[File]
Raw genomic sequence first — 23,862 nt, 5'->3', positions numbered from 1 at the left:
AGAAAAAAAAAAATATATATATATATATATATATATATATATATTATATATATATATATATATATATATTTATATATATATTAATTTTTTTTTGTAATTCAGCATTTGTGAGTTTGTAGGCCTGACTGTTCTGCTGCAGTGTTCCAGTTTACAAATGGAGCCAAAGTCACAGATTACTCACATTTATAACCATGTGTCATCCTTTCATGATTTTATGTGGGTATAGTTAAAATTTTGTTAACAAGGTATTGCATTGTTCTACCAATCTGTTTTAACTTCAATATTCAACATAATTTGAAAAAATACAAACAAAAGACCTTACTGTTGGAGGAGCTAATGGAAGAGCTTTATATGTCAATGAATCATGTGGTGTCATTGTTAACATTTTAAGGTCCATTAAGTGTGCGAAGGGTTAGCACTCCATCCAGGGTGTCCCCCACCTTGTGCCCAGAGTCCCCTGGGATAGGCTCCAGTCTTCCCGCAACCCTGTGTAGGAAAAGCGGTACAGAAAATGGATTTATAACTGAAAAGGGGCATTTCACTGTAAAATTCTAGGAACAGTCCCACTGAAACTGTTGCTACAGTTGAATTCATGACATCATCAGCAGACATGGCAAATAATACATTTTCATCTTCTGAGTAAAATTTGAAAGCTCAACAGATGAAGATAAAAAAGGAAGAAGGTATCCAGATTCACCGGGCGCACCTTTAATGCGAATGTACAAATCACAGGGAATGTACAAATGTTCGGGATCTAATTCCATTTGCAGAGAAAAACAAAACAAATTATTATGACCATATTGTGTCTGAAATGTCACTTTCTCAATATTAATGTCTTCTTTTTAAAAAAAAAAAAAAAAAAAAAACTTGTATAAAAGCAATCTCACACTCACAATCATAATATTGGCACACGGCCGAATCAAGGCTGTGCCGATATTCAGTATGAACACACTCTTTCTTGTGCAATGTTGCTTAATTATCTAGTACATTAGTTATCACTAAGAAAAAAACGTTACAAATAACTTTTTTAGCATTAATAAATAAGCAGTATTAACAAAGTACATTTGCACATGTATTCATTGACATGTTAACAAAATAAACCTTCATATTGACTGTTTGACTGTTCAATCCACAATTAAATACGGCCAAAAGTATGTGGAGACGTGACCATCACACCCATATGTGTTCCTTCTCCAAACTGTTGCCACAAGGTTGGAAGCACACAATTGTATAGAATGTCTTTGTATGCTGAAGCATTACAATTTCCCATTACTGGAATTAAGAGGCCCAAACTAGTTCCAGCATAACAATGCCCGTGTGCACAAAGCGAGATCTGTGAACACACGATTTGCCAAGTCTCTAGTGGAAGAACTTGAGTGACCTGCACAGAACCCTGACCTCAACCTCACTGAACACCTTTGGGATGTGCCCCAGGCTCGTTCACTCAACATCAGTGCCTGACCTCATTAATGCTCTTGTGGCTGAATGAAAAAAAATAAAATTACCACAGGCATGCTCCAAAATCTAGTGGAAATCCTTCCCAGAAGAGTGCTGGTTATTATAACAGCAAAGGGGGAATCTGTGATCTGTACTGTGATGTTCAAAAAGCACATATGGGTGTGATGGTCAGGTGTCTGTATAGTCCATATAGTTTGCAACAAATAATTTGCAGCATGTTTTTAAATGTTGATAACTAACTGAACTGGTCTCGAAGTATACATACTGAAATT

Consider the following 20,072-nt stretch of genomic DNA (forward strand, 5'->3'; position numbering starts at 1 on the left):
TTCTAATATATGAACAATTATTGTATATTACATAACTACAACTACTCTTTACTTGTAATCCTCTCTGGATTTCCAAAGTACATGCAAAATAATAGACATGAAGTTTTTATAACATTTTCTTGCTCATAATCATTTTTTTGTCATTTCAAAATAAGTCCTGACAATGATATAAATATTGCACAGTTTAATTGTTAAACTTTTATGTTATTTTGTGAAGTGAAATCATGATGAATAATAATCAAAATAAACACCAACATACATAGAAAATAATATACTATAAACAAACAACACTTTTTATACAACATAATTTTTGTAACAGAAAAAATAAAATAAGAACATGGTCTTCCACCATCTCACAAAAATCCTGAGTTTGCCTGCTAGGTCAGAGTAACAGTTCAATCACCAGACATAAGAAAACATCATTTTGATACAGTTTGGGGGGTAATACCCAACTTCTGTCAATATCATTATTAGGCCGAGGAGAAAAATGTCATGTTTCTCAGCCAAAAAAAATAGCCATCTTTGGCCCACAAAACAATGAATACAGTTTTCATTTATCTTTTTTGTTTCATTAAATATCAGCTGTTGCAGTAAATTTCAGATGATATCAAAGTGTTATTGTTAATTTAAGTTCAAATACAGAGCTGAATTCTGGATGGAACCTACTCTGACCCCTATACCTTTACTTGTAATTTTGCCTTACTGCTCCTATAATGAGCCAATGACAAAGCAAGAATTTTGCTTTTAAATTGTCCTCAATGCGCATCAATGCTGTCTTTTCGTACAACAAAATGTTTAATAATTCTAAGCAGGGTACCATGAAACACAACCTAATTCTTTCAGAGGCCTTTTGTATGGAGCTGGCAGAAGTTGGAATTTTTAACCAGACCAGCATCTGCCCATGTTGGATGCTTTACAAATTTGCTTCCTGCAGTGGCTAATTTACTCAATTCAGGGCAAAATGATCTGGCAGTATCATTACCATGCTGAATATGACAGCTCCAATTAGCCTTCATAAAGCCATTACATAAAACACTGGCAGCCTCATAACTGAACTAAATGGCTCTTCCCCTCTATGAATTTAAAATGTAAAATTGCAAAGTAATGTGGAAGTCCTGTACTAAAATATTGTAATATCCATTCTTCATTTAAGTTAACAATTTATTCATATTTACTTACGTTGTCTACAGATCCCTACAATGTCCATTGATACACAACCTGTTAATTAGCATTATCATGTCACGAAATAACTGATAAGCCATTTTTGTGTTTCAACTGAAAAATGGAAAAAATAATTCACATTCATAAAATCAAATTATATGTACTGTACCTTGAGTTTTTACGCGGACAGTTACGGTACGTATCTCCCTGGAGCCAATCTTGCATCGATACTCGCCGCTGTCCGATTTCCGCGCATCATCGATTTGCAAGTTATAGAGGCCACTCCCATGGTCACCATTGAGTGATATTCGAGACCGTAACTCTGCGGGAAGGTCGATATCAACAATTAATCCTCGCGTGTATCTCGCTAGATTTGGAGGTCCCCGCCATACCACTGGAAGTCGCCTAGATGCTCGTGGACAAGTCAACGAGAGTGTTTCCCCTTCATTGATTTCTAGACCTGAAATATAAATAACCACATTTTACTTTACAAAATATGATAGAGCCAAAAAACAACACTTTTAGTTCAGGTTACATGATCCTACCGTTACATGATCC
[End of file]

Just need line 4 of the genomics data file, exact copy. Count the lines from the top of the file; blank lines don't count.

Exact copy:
TTCTAATATATGAACAATTATTGTATATTACATAACTACAACTACTCTTTACTTGTAATCCTCTCTGGATTTCCAAAGTACATGCAAAATAATAGACATGAAGTTTTTATAACATTTTCTTGCTCATAATCATTTTTTTGTCATTTCAAAATAAGTCCTGACAATGATATAAATATTGCACAGTTTAATTGTTAAACTTTTATGTTATTTTGTGAAGTGAAATCATGATGAATAATAATCAAAATAAACACCAACATACATAGAAAATAATATACTATAAACAAACAACACTTTTTATACAACATAATTTTTGTAACAGAAAAAATAAAATAAGAACATGGTCTTCCACCATCTCACAAAAATCCTGAGTTTGCCTGCTAGGTCAGAGTAACAGTTCAATCACCAGACATAAGAAAACATCATTTTGATACAGTTTGGGGGGTAATACCCAACTTCTGTCAATATCATTATTAGGCCGAGGAGAAAAATGTCATGTTTCTCAGCCAAAAAAAATAGCCATCTTTGGCCCACAAAACAATGAATACAGTTTTCATTTATCTTTTTTGTTTCATTAAATATCAGCTGTTGCAGTAAATTTCAGATGATATCAAAGTGTTATTGTTAATTTAAGTTCAAATACAGAGCTGAATTCTGGATGGAACCTACTCTGACCCCTATACCTTTACTTGTAATTTTGCCTTACTGCTCCTATAATGAGCCAATGACAAAGCAAGAATTTTGCTTTTAAATTGTCCTCAATGCGCATCAATGCTGTCTTTTCGTACAACAAAATGTTTAATAATTCTAAGCAGGGTACCATGAAACACAACCTAATTCTTTCAGAGGCCTTTTGTATGGAGCTGGCAGAAGTTGGAATTTTTAACCAGACCAGCATCTGCCCATGTTGGATGCTTTACAAATTTGCTTCCTGCAGTGGCTAATTTACTCAATTCAGGGCAAAATGATCTGGCAGTATCATTACCATGCTGAATATGACAGCTCCAATTAGCCTTCATAAAGCCATTACATAAAACACTGGCAGCCTCATAACTGAACTAAATGGCTCTTCCCCTCTATGAATTTAAAATGTAAAATTGCAAAGTAATGTGGAAGTCCTGTACTAAAATATTGTAATATCCATTCTTCATTTAAGTTAACAATTTATTCATATTTACTTACGTTGTCTACAGATCCCTACAATGTCCATTGATACACAACCTGTTAATTAGCATTATCATGTCACGAAATAACTGATAAGCCATTTTTGTGTTTCAACTGAAAAATGGAAAAAATAATTCACATTCATAAAATCAAATTATATGTACTGTACCTTGAGTTTTTACGCGGACAGTTACGGTACGTATCTCCCTGGAGCCAATCTTGCATCGATACTCGCCGCTGTCCGATTTCCGCGCATCATCGATTTGCAAGTTATAGAGGCCACTCCCATGGTCACCATTGAGTGATATTCGAGACCGTAACTCTGCGGGAAGGTCGATATCAACAATTAATCCTCGCGTGTATCTCGCTAGATTTGGAGGTCCCCGCCATACCACTGGAAGTCGCCTAGATGCTCGTGGACAAGTCAACGAGAGTGTTTCCCCTTCATTGATTTCTAGACCTGAAATATAAATAACCACATTTTACTTTACAAAATATGATAGAGCCAAAAAACAACACTTTTAGTTCAGGTTACATGATCCTACCGTTACATGATCC